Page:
A personal favorite I discovered was a family-owned silversmith called Rey Urban on Silbyllegatan in Östermalm. It’s a little pricey, but when you consider the quality of the items and the fact that every glorious silver item is made by hand (and that you can custom order anything you want from candleholders to card cases), well, let’s just say that if you or someone you love is due a treat, this would be an excellent place to find it.
Finally, I would be remiss if I didn’t give a nod to the H&M Home Store. And yes, in case you didn’t know, there is such a thing and, no, they have not opened one in the United States yet, which makes a visit to the Stockholm flagship store all that much more fun. Part store and part gallery, discovering the H&M Home store for the first time is just as jaw-dropping an experience as the first time you took a gander at a price tag at an H&M retail store—and the products are just as fun.
When it comes to fashion, Stockholm is all about clean lines and great, almost architectural fit. As with interior design, Södermalm is home to shops with a decidedly more urban appeal like the trendy The Local Firm, some of whose wares you may have seen in stores like American Rag and Urban Outfitters in the U.S. Great jeans, sweaters, T-shirts and the like abound at this sartorial gem.
Others worthy of note include Sivletto, a converted garage space where you can do a bit of vintage shopping, get a haircut and a have a cup of coffee without ever leaving the building. Lovely and efficient. How brilliant is that?
Meanwhile uptown in Östermalm, Birger Jarlsgatan is sort of like the Fifth Avenue of Stockholm. Along this bustling thoroughfare, you’ll find swank upscale boutiques chock-full of Stockholm fashion. One notable fashionista treasure located just off Birger Jarlsgatan is Sture Gallerian, a smart collection of boutiques, many of which sell items that are singularly Scandinavian and thus not likely to be seen back at home on anyone but you.
Personally I always leave a little piece of my heart at Acne Studios, a Swedish brand based in Stockholm that in my opinion epitomizes functional sophistication and modernity. From footwear and accessories to jeans and outerwear, Acne scores big fashion points. It’s actually one of the few stores about which you might find yourself the slightest bit conflicted. On the one hand you wish they would open an Acne outpost near you, but on the other you’re grateful on behalf of your bank account that they haven’t. [Note: Here’s a little tip—if you’re looking for a bargain, try the Acne Archives in Vasastaden where they sell samples, pieces from past collections and re-designed secondhand garments at prices that won’t make you blush.]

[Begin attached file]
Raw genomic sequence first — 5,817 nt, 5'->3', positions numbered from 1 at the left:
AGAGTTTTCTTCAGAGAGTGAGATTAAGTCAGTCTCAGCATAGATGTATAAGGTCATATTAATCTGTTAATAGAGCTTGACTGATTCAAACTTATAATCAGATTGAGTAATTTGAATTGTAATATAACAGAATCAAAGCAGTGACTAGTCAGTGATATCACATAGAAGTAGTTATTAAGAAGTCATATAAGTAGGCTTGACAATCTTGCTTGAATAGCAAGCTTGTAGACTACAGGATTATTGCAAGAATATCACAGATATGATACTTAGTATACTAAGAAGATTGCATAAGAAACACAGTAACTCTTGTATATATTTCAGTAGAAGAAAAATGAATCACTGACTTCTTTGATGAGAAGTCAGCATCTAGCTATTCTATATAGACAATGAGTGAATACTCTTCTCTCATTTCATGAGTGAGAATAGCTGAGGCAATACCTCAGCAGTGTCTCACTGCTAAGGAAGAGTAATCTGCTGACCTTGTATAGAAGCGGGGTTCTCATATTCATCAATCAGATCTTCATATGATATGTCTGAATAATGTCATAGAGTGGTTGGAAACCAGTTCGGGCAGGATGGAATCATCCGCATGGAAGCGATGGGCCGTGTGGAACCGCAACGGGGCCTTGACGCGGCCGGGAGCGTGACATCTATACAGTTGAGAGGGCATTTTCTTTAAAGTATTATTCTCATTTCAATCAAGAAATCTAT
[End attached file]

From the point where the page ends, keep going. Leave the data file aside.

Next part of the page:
Food, Folks & Fun
Finally a quick note about Swedish cuisine. What does Swedish cuisine have to do with style you ask? Well it’s all in the presentation and there are more than a few hotspots that celebrate Sweden’s individual and ever-evolving style. Along Grev Turegatan in Östermalm you’ll find several popular watering holes like Grodan, which is one place to see and be seen for lunch or afternoon cocktails. Meanwhile Salu Hall is the ideal place to sample local Swedish delicacies in the confines of a Neo-gothic structure that is more than a century old.
That said, several of Stockholm’s hottest, most intriguing dining spots have one thing in common—they’re all a part of the F12 Group. Spawned by the dizzyingly diverse culinary imaginations of celebrated chefs Danyel Couet and Melker Andersson, the F12 Group operates the most buzzed-about restaurants in every district of Stockholm. There’s the vibrant and whimsical bistro Rouge in Gamla Stan where the mood is young and lively and the food is decidedly French; F12, the namesake of the group, where Chef Couet does fine dining with Swedish flair; Kungsholmen, a waterfront lounge and dining room that gives new upscale meaning to the idea of ‘food courts’; and a host of others with more opening soon. Each restaurant in the F12 family has a different theme, impeccable food and a waiting list for reservations—so book early if you want to get a table. More importantly, every F12 restaurant contemporizes any preconceived notions you may have had about the style of Swedish cooking without sacrificing an iota of integrity.
Bottom line: From design to fashion to food, folks and fun, Stockholm has definitely got a style complex. And that’s not only a good thing—it’s downright addictive in every single sense of the word.
Find out more about Sweden at visitsweden.se.